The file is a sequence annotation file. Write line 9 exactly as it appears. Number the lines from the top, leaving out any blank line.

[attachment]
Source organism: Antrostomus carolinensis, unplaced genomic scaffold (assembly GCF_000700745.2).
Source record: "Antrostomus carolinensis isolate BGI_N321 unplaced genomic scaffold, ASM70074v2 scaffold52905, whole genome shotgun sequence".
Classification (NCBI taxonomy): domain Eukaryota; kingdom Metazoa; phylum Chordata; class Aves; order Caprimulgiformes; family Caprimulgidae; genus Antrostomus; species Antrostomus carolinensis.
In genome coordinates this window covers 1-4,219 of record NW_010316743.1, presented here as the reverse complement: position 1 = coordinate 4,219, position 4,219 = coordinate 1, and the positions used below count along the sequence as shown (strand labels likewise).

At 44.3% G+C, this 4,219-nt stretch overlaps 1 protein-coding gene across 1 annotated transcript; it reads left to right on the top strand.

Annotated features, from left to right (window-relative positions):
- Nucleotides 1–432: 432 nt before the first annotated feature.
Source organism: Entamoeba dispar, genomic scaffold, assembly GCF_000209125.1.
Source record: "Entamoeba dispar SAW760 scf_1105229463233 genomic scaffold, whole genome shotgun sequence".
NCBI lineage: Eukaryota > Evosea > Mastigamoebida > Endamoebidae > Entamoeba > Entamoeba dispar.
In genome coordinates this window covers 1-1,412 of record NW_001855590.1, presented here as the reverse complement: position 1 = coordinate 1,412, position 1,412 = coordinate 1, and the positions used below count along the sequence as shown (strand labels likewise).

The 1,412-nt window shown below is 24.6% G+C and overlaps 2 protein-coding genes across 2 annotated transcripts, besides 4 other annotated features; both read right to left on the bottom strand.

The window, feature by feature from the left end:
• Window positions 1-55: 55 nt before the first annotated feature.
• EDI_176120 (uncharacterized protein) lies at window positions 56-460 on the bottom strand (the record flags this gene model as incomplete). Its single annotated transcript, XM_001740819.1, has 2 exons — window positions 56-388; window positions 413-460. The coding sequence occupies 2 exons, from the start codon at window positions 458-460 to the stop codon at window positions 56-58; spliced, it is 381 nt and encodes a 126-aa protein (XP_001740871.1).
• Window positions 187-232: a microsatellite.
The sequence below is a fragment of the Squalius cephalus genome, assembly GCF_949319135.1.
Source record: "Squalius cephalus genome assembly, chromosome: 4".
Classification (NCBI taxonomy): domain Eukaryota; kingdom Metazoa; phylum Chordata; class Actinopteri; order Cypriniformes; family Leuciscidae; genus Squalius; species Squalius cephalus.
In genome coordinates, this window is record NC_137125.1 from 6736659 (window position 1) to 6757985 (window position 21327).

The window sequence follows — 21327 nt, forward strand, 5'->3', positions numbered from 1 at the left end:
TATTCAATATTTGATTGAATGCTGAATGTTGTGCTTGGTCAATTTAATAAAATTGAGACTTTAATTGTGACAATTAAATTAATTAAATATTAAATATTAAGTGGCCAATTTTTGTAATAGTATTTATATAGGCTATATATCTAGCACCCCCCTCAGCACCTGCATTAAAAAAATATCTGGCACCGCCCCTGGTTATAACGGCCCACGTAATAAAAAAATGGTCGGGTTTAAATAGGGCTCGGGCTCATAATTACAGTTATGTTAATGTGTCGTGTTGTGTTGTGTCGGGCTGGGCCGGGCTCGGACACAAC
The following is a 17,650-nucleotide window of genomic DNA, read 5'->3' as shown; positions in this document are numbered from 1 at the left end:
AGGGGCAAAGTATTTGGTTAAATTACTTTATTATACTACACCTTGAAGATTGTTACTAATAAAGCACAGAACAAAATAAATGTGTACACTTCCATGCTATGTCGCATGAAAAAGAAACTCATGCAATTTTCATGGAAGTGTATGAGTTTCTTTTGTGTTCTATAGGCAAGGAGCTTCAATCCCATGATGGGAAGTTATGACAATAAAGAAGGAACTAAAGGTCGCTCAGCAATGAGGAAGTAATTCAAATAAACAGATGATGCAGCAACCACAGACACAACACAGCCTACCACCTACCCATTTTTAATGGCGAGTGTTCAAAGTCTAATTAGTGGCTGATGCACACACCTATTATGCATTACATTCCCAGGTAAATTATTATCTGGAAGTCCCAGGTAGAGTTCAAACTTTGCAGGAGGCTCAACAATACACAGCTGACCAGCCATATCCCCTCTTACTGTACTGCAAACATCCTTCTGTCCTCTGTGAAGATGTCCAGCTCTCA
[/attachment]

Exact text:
Source record: "Entamoeba dispar SAW760 scf_1105229463233 genomic scaffold, whole genome shotgun sequence".